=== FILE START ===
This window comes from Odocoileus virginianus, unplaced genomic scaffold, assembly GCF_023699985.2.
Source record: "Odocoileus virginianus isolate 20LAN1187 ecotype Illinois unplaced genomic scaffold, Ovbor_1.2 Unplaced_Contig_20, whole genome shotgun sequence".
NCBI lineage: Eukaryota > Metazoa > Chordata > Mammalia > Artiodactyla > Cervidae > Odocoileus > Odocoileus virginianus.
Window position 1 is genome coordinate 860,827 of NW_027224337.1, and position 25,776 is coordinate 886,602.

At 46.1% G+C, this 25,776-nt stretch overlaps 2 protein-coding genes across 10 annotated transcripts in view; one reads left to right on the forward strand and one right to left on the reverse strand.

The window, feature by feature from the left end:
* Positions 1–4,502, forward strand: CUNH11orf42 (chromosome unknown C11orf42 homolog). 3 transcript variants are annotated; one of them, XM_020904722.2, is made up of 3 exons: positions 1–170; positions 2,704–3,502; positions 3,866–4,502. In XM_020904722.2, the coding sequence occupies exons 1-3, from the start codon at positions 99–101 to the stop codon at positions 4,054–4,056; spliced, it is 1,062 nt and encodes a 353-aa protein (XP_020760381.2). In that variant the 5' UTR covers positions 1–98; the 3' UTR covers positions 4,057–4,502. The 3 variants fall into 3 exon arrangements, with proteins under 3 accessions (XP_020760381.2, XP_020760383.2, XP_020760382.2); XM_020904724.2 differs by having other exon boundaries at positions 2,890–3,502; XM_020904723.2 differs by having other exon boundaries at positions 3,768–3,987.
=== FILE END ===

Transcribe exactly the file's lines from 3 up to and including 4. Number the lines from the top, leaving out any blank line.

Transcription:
NCBI lineage: Eukaryota > Metazoa > Chordata > Mammalia > Artiodactyla > Cervidae > Odocoileus > Odocoileus virginianus.
Window position 1 is genome coordinate 860,827 of NW_027224337.1, and position 25,776 is coordinate 886,602.